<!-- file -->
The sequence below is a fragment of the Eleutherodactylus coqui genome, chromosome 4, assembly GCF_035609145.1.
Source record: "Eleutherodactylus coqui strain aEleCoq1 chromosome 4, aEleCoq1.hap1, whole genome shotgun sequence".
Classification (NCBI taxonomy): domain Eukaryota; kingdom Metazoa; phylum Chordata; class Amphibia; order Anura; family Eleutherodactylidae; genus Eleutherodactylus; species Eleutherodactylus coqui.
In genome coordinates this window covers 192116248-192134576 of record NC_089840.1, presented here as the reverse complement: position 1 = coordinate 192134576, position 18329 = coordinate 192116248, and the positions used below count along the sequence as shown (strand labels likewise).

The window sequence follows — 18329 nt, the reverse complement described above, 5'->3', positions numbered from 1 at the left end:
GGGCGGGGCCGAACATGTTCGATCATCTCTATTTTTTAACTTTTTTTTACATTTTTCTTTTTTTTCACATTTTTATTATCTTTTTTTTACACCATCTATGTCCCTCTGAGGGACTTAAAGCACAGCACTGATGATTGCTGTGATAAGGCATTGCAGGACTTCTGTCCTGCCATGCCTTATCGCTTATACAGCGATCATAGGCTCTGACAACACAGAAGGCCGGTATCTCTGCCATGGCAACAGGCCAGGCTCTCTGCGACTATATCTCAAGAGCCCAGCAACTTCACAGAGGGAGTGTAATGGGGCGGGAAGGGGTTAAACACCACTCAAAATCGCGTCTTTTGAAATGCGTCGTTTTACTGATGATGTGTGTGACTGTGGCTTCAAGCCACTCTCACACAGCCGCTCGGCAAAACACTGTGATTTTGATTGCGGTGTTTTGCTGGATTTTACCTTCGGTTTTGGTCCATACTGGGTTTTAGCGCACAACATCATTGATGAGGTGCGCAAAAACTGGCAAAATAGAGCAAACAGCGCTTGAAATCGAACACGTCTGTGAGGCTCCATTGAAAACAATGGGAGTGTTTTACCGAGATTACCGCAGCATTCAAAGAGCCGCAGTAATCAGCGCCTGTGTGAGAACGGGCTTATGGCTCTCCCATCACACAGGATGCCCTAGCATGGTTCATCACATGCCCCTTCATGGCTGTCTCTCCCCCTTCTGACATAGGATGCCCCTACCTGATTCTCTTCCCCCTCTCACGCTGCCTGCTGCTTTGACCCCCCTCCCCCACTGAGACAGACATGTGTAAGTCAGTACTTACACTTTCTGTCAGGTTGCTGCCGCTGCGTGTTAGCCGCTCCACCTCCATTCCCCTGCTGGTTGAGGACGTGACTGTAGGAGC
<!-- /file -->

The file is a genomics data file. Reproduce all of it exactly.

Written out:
The sequence below is a fragment of the Eleutherodactylus coqui genome, chromosome 4, assembly GCF_035609145.1.
Source record: "Eleutherodactylus coqui strain aEleCoq1 chromosome 4, aEleCoq1.hap1, whole genome shotgun sequence".
Classification (NCBI taxonomy): domain Eukaryota; kingdom Metazoa; phylum Chordata; class Amphibia; order Anura; family Eleutherodactylidae; genus Eleutherodactylus; species Eleutherodactylus coqui.
In genome coordinates this window covers 192116248-192134576 of record NC_089840.1, presented here as the reverse complement: position 1 = coordinate 192134576, position 18329 = coordinate 192116248, and the positions used below count along the sequence as shown (strand labels likewise).

The window sequence follows — 18329 nt, the reverse complement described above, 5'->3', positions numbered from 1 at the left end:
GGGCGGGGCCGAACATGTTCGATCATCTCTATTTTTTAACTTTTTTTTACATTTTTCTTTTTTTTCACATTTTTATTATCTTTTTTTTACACCATCTATGTCCCTCTGAGGGACTTAAAGCACAGCACTGATGATTGCTGTGATAAGGCATTGCAGGACTTCTGTCCTGCCATGCCTTATCGCTTATACAGCGATCATAGGCTCTGACAACACAGAAGGCCGGTATCTCTGCCATGGCAACAGGCCAGGCTCTCTGCGACTATATCTCAAGAGCCCAGCAACTTCACAGAGGGAGTGTAATGGGGCGGGAAGGGGTTAAACACCACTCAAAATCGCGTCTTTTGAAATGCGTCGTTTTACTGATGATGTGTGTGACTGTGGCTTCAAGCCACTCTCACACAGCCGCTCGGCAAAACACTGTGATTTTGATTGCGGTGTTTTGCTGGATTTTACCTTCGGTTTTGGTCCATACTGGGTTTTAGCGCACAACATCATTGATGAGGTGCGCAAAAACTGGCAAAATAGAGCAAACAGCGCTTGAAATCGAACACGTCTGTGAGGCTCCATTGAAAACAATGGGAGTGTTTTACCGAGATTACCGCAGCATTCAAAGAGCCGCAGTAATCAGCGCCTGTGTGAGAACGGGCTTATGGCTCTCCCATCACACAGGATGCCCTAGCATGGTTCATCACATGCCCCTTCATGGCTGTCTCTCCCCCTTCTGACATAGGATGCCCCTACCTGATTCTCTTCCCCCTCTCACGCTGCCTGCTGCTTTGACCCCCCTCCCCCACTGAGACAGACATGTGTAAGTCAGTACTTACACTTTCTGTCAGGTTGCTGCCGCTGCGTGTTAGCCGCTCCACCTCCATTCCCCTGCTGGTTGAGGACGTGACTGTAGGAGC